Federal Government APIs In A Trump Administration
24 Jul 2017
I haven’t written much about APIs in the federal government since the election. I’m still having conversations, and investing time into monitoring what is going on in the federal government, but honestly in the name of self-care I have to turn my head from what is going on with the current administration. It’s no secret that I’m not a Trump supporter, and honestly I have trouble not getting angry with Trump supporters when it comes to making the federal government more transparent and observable with data and APIs. The current tone the administration is taking when it comes to transparency, observability, and accountability will take us decades to recover from, making conversations about federal government APIs very difficult to have in many scenarios.
Luckily, I’m regularly reminded that there are MANY good people at government agencies who are doing amazing things, allowing me find more energy for thinking about APIs in federal government. I’ve been preparing for a talk I’m doing in DC this week with 3Scale by Red Hat, which is priming the pump for a presentation I’m doing for the General Services Administration later in August. Both of these talks give me the chance to think about federal government, and invest some energy into finding the good that is going on in the federal government when it comes to APIs. It will also give me some time to take a look at what challenges exist when doing APIs at the federal level of government, with some acknowledgement of the current leadership in the White House.
First, I’m going to go agency by agency, taking a fresh look at anything API going on at the top level agencies, with a quick secondary look at some of the lesser known agencies. After this, I want to take a look at who is behind any API project that I’m coming across–understanding what I can about the internal groups doing APIs, any inter-agency efforts, including efforts out of 18F and USDS. I’m looking to get a pulse for the API appetite that still exists at each agency, but also refresh the good work coming out of the forward leaning tech groups at GSA, and at the White House. From personal conversations I am having, as well as my regular monitoring of the space, I know there are still many good things still going on.
Second, I’m going to take another look at external forces when it comes to APIs in the federal government. I’m talking about API consumers, and companies or organizations who are building things with open data and APIs out of federal agencies. I’m also looking to better understand the vendor landscape when it comes to delivering API related projects. One of the biggest reasons APIs isn’t often seen as living up to it’s potential is because we aren’t very good at telling the stories about how the private sector is using public sector APIs, and there isn’t enough invested by federal agencies when it comes to getting the word out about their valuable resources. Many legacy rules and regulations about how the private sector and public sector can or cannot work together tends to make people in government nervous about being too vocal about this stuff–something that needs to change.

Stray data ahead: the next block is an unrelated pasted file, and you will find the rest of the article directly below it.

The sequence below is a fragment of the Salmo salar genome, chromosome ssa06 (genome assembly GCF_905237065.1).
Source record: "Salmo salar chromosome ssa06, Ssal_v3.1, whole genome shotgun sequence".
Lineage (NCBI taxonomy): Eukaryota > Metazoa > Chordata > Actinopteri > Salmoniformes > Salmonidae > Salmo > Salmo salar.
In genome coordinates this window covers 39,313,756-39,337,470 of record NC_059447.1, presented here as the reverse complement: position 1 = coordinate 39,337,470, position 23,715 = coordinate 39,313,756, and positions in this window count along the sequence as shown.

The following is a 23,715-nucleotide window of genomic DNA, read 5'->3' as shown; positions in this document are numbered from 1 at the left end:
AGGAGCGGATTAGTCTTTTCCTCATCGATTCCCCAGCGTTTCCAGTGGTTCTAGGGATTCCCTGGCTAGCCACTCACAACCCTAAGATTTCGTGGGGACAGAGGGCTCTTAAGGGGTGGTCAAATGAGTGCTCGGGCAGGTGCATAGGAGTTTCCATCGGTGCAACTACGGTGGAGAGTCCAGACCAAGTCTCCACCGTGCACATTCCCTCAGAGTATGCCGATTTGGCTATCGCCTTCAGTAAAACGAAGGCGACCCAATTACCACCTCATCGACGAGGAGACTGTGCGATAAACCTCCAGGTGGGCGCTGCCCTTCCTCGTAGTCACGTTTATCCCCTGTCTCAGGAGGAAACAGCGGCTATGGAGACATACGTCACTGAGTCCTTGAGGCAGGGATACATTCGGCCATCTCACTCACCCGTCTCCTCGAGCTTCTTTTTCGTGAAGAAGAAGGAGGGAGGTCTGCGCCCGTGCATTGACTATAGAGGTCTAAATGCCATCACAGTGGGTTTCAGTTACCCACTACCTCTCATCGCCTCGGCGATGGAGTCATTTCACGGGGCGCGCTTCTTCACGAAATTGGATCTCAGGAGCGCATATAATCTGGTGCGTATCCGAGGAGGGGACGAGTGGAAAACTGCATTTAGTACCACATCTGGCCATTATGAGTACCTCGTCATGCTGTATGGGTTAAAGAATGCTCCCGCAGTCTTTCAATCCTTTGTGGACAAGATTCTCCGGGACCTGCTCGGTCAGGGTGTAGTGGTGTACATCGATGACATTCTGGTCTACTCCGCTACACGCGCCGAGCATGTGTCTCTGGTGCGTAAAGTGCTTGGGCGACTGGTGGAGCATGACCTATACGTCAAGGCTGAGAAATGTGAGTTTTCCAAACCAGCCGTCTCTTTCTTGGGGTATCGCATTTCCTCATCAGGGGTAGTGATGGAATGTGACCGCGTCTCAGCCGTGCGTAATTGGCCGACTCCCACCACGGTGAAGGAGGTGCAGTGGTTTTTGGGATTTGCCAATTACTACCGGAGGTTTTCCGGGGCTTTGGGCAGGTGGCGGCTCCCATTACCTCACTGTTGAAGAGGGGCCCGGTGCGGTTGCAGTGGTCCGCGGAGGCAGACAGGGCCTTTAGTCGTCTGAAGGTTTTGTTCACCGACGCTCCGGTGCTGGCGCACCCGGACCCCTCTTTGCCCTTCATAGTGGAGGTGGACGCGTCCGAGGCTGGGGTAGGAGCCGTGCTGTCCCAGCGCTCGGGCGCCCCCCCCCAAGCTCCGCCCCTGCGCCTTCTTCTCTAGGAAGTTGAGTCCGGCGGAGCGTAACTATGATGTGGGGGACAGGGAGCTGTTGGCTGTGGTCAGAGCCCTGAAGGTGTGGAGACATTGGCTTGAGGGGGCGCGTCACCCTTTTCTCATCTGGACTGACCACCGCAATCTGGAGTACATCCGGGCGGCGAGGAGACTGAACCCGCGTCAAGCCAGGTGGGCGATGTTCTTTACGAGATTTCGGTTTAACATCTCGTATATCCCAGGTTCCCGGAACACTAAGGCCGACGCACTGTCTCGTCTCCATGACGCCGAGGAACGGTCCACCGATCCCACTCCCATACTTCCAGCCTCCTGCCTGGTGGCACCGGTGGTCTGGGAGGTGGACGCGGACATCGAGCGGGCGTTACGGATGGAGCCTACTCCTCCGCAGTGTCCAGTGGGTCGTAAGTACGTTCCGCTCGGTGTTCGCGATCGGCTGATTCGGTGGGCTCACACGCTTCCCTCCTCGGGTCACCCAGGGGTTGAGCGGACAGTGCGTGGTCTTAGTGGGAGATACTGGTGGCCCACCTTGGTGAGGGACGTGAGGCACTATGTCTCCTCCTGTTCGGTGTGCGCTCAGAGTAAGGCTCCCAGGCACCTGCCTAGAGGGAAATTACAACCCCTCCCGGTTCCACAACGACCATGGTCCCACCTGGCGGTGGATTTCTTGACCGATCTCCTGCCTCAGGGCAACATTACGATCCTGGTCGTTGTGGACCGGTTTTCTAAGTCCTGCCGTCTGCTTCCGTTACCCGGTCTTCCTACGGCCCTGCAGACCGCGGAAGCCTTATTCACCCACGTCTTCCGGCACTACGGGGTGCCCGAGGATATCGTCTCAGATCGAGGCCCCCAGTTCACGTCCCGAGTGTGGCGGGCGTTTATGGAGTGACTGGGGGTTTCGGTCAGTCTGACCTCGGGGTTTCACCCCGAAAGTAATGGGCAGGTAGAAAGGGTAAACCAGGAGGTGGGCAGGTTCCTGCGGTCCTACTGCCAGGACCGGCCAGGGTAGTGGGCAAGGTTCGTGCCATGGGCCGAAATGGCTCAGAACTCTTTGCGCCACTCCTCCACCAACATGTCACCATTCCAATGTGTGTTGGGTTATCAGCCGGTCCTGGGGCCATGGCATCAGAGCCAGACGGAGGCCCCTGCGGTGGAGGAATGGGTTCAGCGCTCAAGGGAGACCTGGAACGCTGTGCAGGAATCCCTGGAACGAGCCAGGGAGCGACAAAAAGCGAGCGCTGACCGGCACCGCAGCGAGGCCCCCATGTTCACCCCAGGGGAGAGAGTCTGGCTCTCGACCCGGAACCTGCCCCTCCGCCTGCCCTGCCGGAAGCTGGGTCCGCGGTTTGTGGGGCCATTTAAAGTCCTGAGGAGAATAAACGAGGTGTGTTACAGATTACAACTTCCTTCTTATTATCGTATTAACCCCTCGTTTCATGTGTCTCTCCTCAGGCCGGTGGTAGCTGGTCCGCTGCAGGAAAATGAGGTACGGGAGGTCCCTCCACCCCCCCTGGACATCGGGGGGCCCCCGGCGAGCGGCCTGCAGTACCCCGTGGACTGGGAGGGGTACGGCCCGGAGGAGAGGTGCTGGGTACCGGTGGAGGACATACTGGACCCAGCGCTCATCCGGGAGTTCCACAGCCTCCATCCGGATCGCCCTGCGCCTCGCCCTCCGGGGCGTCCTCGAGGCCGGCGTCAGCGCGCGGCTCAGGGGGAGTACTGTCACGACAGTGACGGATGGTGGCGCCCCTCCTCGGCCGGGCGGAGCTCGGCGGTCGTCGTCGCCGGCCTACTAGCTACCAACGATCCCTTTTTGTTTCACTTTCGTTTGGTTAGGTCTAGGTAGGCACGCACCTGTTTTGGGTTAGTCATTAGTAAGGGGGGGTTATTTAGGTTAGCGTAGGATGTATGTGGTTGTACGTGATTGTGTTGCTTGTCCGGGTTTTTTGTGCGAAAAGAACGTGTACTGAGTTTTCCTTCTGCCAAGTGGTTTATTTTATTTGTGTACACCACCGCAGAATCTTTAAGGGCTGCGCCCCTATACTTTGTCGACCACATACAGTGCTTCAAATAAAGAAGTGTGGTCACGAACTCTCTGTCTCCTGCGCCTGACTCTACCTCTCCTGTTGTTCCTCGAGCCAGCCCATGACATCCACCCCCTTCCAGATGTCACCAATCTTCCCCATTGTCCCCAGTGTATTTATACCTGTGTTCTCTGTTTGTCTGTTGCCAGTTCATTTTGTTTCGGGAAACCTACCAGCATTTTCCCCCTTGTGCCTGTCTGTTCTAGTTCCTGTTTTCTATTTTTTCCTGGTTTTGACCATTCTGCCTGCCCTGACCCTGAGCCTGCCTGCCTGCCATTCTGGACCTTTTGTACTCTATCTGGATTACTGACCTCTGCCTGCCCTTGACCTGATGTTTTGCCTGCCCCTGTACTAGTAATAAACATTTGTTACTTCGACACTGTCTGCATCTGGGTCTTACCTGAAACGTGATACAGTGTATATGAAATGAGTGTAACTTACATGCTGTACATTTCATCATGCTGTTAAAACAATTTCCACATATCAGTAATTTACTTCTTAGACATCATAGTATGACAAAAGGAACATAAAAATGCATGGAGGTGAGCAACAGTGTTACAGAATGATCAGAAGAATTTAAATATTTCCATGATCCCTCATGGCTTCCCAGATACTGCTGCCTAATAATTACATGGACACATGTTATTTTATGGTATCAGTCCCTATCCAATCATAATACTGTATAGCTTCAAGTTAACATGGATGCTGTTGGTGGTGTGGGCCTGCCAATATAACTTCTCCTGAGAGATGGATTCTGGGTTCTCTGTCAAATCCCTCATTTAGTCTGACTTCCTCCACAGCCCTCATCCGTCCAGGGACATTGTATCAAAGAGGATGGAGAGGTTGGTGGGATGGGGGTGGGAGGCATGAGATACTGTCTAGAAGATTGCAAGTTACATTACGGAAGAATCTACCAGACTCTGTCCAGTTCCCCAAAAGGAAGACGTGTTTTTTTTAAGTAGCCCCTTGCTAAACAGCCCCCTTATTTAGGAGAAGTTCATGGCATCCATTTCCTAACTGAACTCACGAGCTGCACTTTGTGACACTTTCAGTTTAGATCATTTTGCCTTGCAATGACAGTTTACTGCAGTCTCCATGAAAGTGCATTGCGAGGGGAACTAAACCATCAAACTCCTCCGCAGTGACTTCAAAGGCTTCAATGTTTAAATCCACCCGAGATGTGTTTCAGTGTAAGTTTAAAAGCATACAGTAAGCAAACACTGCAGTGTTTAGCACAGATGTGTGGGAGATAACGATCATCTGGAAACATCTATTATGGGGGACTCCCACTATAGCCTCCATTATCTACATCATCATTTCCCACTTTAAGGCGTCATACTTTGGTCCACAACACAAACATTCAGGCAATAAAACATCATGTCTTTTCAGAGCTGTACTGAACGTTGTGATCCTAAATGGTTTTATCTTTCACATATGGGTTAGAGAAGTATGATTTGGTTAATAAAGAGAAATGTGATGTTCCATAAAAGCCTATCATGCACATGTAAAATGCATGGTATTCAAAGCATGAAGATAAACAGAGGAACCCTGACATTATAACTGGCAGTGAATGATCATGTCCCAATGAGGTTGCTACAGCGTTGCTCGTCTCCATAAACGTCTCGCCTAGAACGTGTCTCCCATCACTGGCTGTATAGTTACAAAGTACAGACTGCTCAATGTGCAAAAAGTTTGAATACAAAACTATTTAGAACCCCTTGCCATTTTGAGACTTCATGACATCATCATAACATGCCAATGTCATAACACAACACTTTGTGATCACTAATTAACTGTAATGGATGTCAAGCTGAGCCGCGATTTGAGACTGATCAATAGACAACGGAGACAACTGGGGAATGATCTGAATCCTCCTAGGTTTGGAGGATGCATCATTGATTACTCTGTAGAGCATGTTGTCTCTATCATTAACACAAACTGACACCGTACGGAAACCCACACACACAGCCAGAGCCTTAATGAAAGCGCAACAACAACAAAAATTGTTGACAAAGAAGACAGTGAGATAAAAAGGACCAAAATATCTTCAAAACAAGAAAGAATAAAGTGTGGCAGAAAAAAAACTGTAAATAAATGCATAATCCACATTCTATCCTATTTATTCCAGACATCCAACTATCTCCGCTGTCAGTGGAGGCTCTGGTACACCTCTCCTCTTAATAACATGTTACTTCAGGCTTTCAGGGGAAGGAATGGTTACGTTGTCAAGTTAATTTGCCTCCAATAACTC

Third, I am sizing up the federal government in the context of my API lifecycle research. I am using this to drive my talk this Thursday in Washington DC, and the one I’m doing in August with the GSA. I’m looking to start with API definitions and try to quantify what I’m seeing at the federal government level, then work through each stop along the API lifecycle until I get to deprecation. I’m going to use this research to help quantify the “state of the union” when it comes to APIs in the federal government. I want to better understand how APIs are being designed, deployed, managed, testing, monitored, and the other critical aspects of API operations I’m tracking on in the wider API industry. As I am doing this work I will be sizing up how well the federal government is doing when it comes to each area, but also identify where they can improve, and evangelists like me might be able to reach out and help each agency.
Look out for more federal government API stories as I’m working through my research from the last week in this area. I need to pull together a “state of the union” presentation for Thursday, but I’m looking to refresh my advice for federal agencies regarding where they should be investing more resources, or maybe where the private sector can step in and help carry the load. I’m feeling like many of my older thoughts about changing government from the outside-in are extremely relevant during a Trump administration. I want to focus on the good work that is continuing across federal agencies, but I want to renew my thoughts on what the private sector should be doing as well. I feel pretty strongly that the load around operating critical federal government APIs should be shared between the public and private sector, with the percentage of the load teetering back and forth depending on the type of administration we have. We should acknowledge that some times the private sector should carry larger portion of the load, and other times the federal government should carry a larger portion of the load–with less friction as things teeter back and forth.